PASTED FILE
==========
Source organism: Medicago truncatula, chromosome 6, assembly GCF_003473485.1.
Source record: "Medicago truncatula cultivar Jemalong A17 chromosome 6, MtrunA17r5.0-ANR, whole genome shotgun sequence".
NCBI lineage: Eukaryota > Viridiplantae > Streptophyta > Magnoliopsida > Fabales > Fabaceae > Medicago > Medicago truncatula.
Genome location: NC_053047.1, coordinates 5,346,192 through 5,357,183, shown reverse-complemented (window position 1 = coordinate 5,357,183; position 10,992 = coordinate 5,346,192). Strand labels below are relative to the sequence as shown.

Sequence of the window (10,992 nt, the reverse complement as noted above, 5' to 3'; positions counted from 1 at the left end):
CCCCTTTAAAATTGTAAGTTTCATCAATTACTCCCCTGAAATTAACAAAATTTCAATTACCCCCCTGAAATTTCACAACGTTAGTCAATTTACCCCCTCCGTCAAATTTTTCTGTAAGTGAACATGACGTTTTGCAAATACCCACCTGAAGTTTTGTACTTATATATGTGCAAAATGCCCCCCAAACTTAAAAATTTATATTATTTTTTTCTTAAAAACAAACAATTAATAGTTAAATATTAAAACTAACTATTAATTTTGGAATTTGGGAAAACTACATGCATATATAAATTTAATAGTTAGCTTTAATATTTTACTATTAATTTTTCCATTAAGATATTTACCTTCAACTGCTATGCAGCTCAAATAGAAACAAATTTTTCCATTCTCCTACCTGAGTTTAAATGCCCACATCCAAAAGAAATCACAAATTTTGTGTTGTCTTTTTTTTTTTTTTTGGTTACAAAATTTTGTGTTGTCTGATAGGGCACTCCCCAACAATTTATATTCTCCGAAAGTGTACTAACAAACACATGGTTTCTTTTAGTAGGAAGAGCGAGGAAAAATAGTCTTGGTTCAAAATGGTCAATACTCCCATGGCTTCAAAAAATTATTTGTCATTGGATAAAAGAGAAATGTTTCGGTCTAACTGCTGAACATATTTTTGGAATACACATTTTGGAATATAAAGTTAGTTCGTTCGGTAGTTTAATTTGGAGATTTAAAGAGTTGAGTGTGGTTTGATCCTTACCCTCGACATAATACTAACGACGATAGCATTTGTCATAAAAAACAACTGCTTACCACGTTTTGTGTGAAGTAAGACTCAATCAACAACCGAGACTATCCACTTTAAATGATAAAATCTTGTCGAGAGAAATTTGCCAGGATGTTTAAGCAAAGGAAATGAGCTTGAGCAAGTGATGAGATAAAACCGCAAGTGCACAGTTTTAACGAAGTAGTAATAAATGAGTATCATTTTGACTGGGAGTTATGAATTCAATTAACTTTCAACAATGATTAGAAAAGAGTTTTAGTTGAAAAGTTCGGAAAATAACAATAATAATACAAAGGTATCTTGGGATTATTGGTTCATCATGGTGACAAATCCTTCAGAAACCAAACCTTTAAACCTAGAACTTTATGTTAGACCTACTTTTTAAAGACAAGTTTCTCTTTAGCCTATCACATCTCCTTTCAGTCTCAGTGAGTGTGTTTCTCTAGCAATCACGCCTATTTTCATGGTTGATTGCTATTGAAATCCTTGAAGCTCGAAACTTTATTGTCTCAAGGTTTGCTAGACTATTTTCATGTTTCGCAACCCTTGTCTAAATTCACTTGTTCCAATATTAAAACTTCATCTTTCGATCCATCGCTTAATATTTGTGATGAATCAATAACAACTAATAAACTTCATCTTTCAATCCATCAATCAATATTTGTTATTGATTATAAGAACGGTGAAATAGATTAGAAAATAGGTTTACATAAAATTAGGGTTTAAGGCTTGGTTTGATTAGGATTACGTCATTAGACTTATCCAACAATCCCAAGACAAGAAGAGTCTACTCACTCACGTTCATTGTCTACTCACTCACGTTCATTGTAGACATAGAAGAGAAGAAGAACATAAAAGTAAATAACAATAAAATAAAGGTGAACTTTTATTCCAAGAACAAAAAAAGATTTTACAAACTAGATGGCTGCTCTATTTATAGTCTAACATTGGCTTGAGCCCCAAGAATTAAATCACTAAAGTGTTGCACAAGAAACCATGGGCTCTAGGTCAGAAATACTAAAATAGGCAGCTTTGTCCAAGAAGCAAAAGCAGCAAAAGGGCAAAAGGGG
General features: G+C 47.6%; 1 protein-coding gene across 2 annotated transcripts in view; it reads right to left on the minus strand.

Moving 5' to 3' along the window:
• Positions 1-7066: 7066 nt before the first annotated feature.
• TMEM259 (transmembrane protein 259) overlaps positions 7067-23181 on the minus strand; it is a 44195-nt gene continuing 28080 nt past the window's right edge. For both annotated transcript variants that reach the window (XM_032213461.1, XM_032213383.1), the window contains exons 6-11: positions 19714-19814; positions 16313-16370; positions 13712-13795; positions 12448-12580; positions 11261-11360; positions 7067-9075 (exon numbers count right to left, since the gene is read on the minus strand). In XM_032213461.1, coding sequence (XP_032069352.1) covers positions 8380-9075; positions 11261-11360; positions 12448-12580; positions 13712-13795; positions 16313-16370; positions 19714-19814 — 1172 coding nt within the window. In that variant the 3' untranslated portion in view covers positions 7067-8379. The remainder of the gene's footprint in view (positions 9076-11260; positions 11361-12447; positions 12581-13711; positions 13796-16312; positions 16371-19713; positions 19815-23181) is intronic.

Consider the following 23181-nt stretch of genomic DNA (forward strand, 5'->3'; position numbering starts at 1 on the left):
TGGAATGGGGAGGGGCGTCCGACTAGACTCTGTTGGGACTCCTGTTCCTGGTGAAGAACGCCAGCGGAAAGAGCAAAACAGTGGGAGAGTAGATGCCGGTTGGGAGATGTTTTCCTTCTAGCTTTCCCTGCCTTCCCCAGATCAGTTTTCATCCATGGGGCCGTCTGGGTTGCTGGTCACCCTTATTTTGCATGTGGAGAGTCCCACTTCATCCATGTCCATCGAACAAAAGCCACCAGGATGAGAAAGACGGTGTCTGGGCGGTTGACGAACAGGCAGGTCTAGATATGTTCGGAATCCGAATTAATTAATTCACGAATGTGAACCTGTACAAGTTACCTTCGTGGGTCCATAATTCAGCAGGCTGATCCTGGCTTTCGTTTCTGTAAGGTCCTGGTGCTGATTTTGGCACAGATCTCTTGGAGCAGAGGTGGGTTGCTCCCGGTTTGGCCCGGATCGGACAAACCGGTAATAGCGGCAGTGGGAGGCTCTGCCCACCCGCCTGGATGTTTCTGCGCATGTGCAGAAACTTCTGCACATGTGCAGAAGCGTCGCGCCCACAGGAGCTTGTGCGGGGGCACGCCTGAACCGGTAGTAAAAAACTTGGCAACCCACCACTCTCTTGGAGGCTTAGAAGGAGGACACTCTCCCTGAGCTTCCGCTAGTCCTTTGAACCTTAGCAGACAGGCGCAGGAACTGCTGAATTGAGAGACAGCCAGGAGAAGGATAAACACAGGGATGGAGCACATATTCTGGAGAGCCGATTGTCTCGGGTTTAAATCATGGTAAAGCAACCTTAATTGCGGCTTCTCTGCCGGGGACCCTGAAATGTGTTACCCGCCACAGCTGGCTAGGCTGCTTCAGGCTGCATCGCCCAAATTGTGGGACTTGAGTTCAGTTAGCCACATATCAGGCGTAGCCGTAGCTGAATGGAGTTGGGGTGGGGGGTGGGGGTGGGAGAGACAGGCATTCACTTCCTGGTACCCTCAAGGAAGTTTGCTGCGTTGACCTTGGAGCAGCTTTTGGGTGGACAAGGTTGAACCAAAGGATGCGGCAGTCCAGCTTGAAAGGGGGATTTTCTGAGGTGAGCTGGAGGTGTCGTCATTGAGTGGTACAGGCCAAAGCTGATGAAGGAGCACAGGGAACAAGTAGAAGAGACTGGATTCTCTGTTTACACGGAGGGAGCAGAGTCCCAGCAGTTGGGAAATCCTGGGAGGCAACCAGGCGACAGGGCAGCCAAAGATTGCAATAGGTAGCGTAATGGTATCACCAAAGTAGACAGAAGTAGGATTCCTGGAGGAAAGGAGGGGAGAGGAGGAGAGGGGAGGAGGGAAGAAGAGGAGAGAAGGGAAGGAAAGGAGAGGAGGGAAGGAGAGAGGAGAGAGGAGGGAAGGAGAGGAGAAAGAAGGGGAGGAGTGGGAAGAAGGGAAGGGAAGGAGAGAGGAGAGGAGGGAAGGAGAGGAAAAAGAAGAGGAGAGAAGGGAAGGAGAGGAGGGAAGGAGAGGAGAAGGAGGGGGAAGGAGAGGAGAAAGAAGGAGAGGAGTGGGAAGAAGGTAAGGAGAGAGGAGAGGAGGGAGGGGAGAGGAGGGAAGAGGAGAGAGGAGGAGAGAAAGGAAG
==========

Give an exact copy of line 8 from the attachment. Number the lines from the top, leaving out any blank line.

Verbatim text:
Moving 5' to 3' along the window: